Mr. Al-Ahmed’s comment goes to the core of the debate about religious reform in the Muslim world and whether states like Saudi Arabia without the lead and buy-in of civil society can achieve real and lasting change.
“There’s no civil society. There’s no dialogue. Zero,” Mr. Coogle said.
Significant social reforms in recent years were primarily designed to cater to youth aspirations, enable economic diversification, attract foreign direct investment, and shore up the country’s tarnished image while ensuring state-control on the principle of absolute obedience to the ruler. They were not rooted in a recognition that the kingdom’s ultra-conservative mores were problematic in and of themselves.
Discussing the textbook revisions, Mr. Coogle noted that “it’s not like the Saudis looked at their textbooks and saw a problem. Other people didn’t like it and the Saudis are trying to quell those concerns.”
The stepped-up Saudi revision of schoolbooks was in part spurred by a draft bill in the US Congress that would require the Secretary of State to report annually “on religious intolerance in Saudi Arabian educational materials.” The draft was initially introduced in 2017 by a Republican sponsor who has since retired and reintroduced in 2019.
The Human Rights Watch report noted that although the revised schoolbooks no longer contain explicit references to Shia Islam, they still included harsh criticism of Shia practices and traditions, labelling them evidence of polytheism that threatens the existence of Islam.
A schoolbook for 4th-grade nine-year olds advised that adherence to such practices would lead to the cancellation of a person’s good deeds, God’s rejection of their repentance, and eternal damnation.
The practices include praying to saints and visiting tombs and shrines of prominent religious figures that are rejected by Wahhabism as a form of idolatry. They also involve the Shiite supplication to God via intermediaries as well as kneeling to anyone other than God, building mosques and shrines on top of graves, and wailing over the dead.
“Any Saudi who reads this will understand what it means,” Mr. Coogle said.
Saudi Shiites noted that all Muslim students, including Shiites, were required to use these textbooks even if they were perceived as offensive.
“The textbooks are written under the close supervision of leading Wahhabi clerics led by Sheikh Saleh Al-Fawzan,” one of Saudi Arabia’s most senior ultra-conservative clerics, Mr. Al-Ahmad said.
Mr. Al-Fawzan “views Islam as a Wahhabi-only religion. This vision is what is reflected in Saudi textbooks and other religious literature. This means that Shia Muslims, Sufis, other Sunni Muslims –are polytheists and deviants,” Mr. Al-Ahmad added.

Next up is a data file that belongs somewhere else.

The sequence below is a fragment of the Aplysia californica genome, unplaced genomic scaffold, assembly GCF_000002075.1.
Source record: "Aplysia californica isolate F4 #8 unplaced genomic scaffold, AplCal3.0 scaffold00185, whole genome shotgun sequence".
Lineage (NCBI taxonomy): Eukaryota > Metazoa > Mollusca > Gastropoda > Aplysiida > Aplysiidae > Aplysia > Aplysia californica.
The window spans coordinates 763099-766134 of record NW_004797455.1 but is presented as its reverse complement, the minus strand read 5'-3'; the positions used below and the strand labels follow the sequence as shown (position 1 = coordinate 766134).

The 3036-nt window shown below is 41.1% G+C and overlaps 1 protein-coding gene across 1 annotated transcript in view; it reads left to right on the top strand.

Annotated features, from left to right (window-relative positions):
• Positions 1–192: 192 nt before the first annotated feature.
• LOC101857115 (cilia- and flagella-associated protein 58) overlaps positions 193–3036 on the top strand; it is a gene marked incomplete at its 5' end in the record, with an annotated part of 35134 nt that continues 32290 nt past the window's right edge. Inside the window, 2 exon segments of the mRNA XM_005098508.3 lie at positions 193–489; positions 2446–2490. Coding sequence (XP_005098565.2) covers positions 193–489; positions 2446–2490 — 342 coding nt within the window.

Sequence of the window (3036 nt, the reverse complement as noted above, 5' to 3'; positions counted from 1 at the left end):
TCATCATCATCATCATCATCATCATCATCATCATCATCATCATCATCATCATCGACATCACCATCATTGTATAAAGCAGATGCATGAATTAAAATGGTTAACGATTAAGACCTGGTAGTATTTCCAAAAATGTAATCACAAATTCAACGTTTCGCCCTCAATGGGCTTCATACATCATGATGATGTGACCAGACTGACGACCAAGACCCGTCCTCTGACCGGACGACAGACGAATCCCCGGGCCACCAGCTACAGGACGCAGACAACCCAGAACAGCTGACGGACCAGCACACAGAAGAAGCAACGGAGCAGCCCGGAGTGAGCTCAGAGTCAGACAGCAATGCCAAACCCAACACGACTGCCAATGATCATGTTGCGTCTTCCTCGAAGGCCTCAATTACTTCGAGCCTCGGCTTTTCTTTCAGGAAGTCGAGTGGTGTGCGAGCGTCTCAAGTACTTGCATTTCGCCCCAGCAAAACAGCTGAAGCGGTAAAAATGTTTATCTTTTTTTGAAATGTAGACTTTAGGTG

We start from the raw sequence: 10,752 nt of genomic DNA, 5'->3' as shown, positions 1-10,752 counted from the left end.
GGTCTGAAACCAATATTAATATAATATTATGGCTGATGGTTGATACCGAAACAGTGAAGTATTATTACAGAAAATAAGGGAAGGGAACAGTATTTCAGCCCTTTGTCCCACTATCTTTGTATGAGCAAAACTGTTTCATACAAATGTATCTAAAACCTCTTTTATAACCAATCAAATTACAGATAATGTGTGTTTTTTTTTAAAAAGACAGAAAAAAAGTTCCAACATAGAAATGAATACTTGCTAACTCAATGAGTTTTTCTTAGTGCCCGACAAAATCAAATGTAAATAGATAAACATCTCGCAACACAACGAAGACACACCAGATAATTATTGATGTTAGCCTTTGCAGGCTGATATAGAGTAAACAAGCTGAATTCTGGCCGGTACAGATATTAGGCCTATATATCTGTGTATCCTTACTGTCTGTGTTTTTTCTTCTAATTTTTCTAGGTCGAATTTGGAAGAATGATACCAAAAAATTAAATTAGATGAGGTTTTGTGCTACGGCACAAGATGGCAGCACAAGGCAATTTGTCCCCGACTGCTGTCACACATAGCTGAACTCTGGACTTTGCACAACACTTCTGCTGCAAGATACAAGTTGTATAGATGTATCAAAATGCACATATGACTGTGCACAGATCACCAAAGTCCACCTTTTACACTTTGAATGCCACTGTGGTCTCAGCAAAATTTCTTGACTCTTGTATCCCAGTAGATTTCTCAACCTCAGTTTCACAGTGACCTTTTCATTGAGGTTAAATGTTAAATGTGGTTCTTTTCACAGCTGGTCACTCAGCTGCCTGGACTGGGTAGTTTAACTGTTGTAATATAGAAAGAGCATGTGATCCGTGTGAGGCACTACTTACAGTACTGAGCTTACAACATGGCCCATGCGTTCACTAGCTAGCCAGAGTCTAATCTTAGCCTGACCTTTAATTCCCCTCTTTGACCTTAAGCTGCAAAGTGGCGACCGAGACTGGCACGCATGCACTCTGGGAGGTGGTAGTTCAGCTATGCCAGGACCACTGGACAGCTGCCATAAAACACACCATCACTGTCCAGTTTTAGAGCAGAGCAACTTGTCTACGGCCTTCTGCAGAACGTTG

Mr. Page cautioned that “as long as disparaging references to religious minorities remain in the text it will continue to stoke controversy and condemnation.”
By the same token, Saudi Arabia’s failure to address ultra-conservative interpretations of religious concepts that justify a rejection of pluralism and religious tolerance challenge the kingdom’s claim to be a leading voice of moderation – a pillar of the country’s quest to be recognized as a, if not the leader of the Muslim world in a new world order.
Iraq: Three Years of Drastic Changes (2019-2022)
When the wave of the protests broke out at the beginning of October 2019 in Iraq, the Iraqi politicians did not realize the size of the gap between the demands of the protesters which were accumulated more than seventeen years, and the isolation of the politicians from the needs of the people. The waves of the protests began in a small range of different areas in Iraq. Rapidly, it expanded as if it were a rolling snowball in many regions of Iraqi governorates. Moreover, the platforms of social media and the influencers had a great impact on unifying the people against the government and enhancing the protest movement.
Al Tarir Square was the region where most protesters and demonstrators were based there. At that time, they stayed all day in this region and set up their tents to protest and demonstrate against the public situation of their life.
The protesters demanded their looted rights and asked for making economic reforms, finding job opportunities, changing the authority, and toppling the government presided by Prime Minister Adil Abdul-Mahdi. The protest stayed between ebb and tide, pressuring the political authority in Iraq.